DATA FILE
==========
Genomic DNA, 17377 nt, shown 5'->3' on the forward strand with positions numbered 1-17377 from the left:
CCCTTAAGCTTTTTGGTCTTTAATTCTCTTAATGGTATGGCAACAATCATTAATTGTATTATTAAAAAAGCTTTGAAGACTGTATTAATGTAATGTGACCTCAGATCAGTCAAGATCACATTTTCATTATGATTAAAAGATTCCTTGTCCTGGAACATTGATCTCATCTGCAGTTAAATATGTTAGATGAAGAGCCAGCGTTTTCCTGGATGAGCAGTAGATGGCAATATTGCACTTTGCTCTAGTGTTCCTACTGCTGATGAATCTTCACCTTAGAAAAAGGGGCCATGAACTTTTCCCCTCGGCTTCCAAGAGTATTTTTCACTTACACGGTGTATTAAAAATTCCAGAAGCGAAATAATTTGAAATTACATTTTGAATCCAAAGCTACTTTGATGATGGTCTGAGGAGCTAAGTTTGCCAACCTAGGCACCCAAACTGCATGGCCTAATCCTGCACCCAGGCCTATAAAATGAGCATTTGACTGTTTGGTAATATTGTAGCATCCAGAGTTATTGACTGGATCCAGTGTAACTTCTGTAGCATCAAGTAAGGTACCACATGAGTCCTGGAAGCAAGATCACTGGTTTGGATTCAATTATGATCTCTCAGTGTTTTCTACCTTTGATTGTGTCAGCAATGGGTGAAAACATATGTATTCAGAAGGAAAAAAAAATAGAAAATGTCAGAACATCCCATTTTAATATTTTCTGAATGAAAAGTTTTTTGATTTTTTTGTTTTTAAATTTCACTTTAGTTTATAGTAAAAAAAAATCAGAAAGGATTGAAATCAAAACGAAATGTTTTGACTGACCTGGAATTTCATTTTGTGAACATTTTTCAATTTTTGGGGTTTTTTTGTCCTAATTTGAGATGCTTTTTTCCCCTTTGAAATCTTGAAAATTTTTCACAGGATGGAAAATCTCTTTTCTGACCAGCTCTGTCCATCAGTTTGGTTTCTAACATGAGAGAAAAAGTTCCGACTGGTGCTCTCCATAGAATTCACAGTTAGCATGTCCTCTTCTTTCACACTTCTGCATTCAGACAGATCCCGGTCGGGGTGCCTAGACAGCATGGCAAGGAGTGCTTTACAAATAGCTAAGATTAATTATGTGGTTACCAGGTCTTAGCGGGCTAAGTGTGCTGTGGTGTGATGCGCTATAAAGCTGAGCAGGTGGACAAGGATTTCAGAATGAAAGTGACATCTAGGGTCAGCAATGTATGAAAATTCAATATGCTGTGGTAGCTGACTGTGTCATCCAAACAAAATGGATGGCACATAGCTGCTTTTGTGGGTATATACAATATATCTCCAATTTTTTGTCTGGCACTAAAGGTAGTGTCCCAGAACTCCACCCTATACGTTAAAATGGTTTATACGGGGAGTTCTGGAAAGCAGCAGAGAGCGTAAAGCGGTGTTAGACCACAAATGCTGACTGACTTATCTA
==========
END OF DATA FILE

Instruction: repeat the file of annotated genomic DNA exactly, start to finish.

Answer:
Genomic DNA, 17377 nt, shown 5'->3' on the forward strand with positions numbered 1-17377 from the left:
CCCTTAAGCTTTTTGGTCTTTAATTCTCTTAATGGTATGGCAACAATCATTAATTGTATTATTAAAAAAGCTTTGAAGACTGTATTAATGTAATGTGACCTCAGATCAGTCAAGATCACATTTTCATTATGATTAAAAGATTCCTTGTCCTGGAACATTGATCTCATCTGCAGTTAAATATGTTAGATGAAGAGCCAGCGTTTTCCTGGATGAGCAGTAGATGGCAATATTGCACTTTGCTCTAGTGTTCCTACTGCTGATGAATCTTCACCTTAGAAAAAGGGGCCATGAACTTTTCCCCTCGGCTTCCAAGAGTATTTTTCACTTACACGGTGTATTAAAAATTCCAGAAGCGAAATAATTTGAAATTACATTTTGAATCCAAAGCTACTTTGATGATGGTCTGAGGAGCTAAGTTTGCCAACCTAGGCACCCAAACTGCATGGCCTAATCCTGCACCCAGGCCTATAAAATGAGCATTTGACTGTTTGGTAATATTGTAGCATCCAGAGTTATTGACTGGATCCAGTGTAACTTCTGTAGCATCAAGTAAGGTACCACATGAGTCCTGGAAGCAAGATCACTGGTTTGGATTCAATTATGATCTCTCAGTGTTTTCTACCTTTGATTGTGTCAGCAATGGGTGAAAACATATGTATTCAGAAGGAAAAAAAAATAGAAAATGTCAGAACATCCCATTTTAATATTTTCTGAATGAAAAGTTTTTTGATTTTTTTGTTTTTAAATTTCACTTTAGTTTATAGTAAAAAAAAATCAGAAAGGATTGAAATCAAAACGAAATGTTTTGACTGACCTGGAATTTCATTTTGTGAACATTTTTCAATTTTTGGGGTTTTTTTGTCCTAATTTGAGATGCTTTTTTCCCCTTTGAAATCTTGAAAATTTTTCACAGGATGGAAAATCTCTTTTCTGACCAGCTCTGTCCATCAGTTTGGTTTCTAACATGAGAGAAAAAGTTCCGACTGGTGCTCTCCATAGAATTCACAGTTAGCATGTCCTCTTCTTTCACACTTCTGCATTCAGACAGATCCCGGTCGGGGTGCCTAGACAGCATGGCAAGGAGTGCTTTACAAATAGCTAAGATTAATTATGTGGTTACCAGGTCTTAGCGGGCTAAGTGTGCTGTGGTGTGATGCGCTATAAAGCTGAGCAGGTGGACAAGGATTTCAGAATGAAAGTGACATCTAGGGTCAGCAATGTATGAAAATTCAATATGCTGTGGTAGCTGACTGTGTCATCCAAACAAAATGGATGGCACATAGCTGCTTTTGTGGGTATATACAATATATCTCCAATTTTTTGTCTGGCACTAAAGGTAGTGTCCCAGAACTCCACCCTATACGTTAAAATGGTTTATACGGGGAGTTCTGGAAAGCAGCAGAGAGCGTAAAGCGGTGTTAGACCACAAATGCTGACTGACTTATCTA